Thursday, January 18, 2007

Get Yer Microsoft Vista™ Model-Train Enthusiast Edition Today!

Vista is much prettier than previous versions of Windows. Its icons look better, windows have translucent borders, and items in the taskbar and in folders can display little previews of what they contain. Security is supposedly vastly better; there are some new free, included programs; and fast, universal search is now built in. There are hundreds of other, smaller, improvements and additions throughout the system, including parental controls and even a slicker version of Solitaire.

—Walter Mossberg, Wall Street Journal

So reads the second paragraph of computer-usability-guru Walter Mossberg’s review of Microsoft’s newest version of Windows in today's Wall Street Journal.

For those of you who can’t wait to get their hands on “a slicker version of Solitaire,” now’s your chance. Only it will not, according to Mossberg, come cheaply:

To get the full benefits of Vista, especially the new look and user interface, which is called Aero, you will need a hefty new computer, or a hefty one that you purchased fairly recently. The vast majority of existing Windows PCs won't be able to use all of Vista's features without major hardware upgrades. They will be able to run only a stripped-down version, and even then may run very slowly.

In fact, in my tests, some elements of Vista could be maddeningly slow even on new, well-configured computers.

Furthermore, seems Microsoft still hasn’t solved the security problems that drive users batty trying to keep track of which version of Norton or McAfee they bought to protect their Microsoft computer and why that version of Norton or McAfee no longer protects this particular computer from whatever security problem they thought it was aimed to stop when they bought the software, which turns out to be six years ago, forcing them to buy yet another version of Norton or McAfee...

According to today's review:

Also, despite Vista's claimed security improvements, you will still have to run, and keep updating, security programs, which can be annoying and burdensome.

Summing up Mossberg’s conclusions—although I heartily recommend reading the real thing, for it is an excellent and eye-opening piece—is this priceless sentence:

Nearly all of the major, visible new features in Vista are already available in Apple's operating system, called Mac OS X, which came out in 2001

There you have it: five years in the making, at a cost of who knows how many billions of dollars, and we have a newer, less secure version of what you can already buy with a Mac.

But the best part of all? In keeping with Microsoft’s past tendencies to flood the market with all kinds of confusing product upgrades and special editions, Vista comes in six—six, count ‘em—versions, including “Home Premium” and “Home Basic.”

My suggestion? Wait for Microsoft to introduce the version that fits your own special needs—the Microsoft Vista ™ Model-Train Enthusiasts’ Edition, for example.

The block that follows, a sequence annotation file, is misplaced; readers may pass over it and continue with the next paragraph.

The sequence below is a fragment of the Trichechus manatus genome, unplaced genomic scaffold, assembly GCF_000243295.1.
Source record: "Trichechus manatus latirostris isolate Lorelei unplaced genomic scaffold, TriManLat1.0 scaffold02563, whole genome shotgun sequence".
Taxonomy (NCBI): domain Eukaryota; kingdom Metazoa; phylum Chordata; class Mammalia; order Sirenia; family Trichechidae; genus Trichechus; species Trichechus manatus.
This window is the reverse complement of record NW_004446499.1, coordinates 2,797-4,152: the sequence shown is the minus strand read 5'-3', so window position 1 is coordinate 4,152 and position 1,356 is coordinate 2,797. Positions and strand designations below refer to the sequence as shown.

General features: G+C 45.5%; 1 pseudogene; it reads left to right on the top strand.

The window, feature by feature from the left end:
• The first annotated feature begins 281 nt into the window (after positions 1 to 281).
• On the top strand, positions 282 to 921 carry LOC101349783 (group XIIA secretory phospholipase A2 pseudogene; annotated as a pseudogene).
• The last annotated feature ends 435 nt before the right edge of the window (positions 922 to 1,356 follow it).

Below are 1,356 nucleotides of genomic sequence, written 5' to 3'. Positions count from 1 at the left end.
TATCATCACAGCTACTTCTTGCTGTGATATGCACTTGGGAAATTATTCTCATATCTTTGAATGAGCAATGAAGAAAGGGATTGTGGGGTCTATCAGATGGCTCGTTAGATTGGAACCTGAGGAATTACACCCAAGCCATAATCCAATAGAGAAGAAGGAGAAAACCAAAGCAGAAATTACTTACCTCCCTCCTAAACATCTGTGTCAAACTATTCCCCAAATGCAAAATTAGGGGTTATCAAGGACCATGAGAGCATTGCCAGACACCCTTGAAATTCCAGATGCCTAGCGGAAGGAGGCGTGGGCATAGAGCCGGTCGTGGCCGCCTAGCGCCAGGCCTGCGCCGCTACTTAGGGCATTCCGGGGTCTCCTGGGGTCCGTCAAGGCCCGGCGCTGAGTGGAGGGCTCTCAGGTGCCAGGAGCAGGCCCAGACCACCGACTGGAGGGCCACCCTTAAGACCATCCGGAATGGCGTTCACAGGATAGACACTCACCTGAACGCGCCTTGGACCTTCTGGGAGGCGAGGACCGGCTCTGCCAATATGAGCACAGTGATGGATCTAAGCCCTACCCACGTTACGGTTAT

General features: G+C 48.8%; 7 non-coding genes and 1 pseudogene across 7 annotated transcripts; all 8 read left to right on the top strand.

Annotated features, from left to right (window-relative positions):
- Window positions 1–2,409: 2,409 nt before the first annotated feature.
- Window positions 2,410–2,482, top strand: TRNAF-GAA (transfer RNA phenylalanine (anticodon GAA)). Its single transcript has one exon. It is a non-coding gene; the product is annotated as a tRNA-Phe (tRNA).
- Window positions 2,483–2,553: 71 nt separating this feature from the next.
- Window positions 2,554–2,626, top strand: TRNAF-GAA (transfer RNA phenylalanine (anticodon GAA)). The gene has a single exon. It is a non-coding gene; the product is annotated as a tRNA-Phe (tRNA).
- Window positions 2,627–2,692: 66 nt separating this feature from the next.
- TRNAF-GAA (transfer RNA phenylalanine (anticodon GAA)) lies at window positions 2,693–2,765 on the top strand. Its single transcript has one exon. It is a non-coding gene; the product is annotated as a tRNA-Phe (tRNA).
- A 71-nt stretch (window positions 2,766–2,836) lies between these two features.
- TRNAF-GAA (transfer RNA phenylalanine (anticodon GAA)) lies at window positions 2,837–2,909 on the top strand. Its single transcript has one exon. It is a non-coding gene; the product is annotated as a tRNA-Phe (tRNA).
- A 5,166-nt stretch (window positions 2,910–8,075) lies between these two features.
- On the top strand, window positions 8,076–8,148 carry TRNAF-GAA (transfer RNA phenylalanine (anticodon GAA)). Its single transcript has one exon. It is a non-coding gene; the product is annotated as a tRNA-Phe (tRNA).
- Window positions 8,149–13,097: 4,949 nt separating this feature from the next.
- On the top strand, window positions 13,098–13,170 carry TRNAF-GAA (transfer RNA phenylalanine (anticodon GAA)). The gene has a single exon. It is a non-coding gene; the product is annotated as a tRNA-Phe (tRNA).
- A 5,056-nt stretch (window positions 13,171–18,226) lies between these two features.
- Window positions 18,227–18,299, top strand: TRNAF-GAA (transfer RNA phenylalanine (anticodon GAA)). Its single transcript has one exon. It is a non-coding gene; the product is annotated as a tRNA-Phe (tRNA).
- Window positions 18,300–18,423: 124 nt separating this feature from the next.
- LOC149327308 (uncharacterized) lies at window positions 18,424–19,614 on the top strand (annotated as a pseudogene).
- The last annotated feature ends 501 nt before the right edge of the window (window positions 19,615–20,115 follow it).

Meanwhile, stick with your Mac.

Jeff Matthews
I Am Not Making This Up

© 2007 Jeff Matthews

The content contained in this blog represents the opinions of Mr. Matthews. Mr. Matthews also acts as an advisor and clients advised by Mr. Matthews may hold either long or short positions in securities of various companies discussed in the blog based upon Mr. Matthews' recommendations. This commentary in no way constitutes a solicitation of business or investment advice. It is intended solely for the entertainment of the reader, and the author.


css said...

Trusting Walter Mossberg to provide objective commentary on Microsoft is akin to trusting Dan Rather to be objective about Bush.

Show me one column Mossberg has EVER written on either company that doesn't take this view that everything Apple does is wonderful and Microsoft is 'way behind'. Steve Jobs could crap in a clay pot at Macworld and Mossberg would call it fine art.

Don't get me wrong, I think Microsoft is an over-the-hill company with plenty of issues. And, of course, all the cool kids in school have Macs (and will soon apparently have iPhones-or-whatever-they're-to-be-called).

If you're happy with your Mac, by all means stick with your Mac. I have one and it's a great machine for my family - it's fast and easy to use. But I - for many reasons having to do with compatibility, openness and flexibility - prefer the Windows platform.

Mossberg has no credibility on the subject. He's a completely biased Apple tout - and one of the few things I really dislike about the Journal.

Sam E. Antar said...


“Nearly all of the major, visible new features in Vista are already available in Apple's operating system, called Mac OS X, which came out in 2001.”

"Meanwhile, stick with your Mac."

My Proclamation:

I, Sam E. Antar, former Crazy Eddie CFO, convicted felon, long suffering Microsoft customer, and hypocrite, moved by Jeff Matthews comments call on the United States Attorney in San Francisco and the Securities and Exchange Commission to cease all investigations into any possible allegations of wrongdoing by the great visionary and innovator Steve Jobs, CEO of Apple Computer.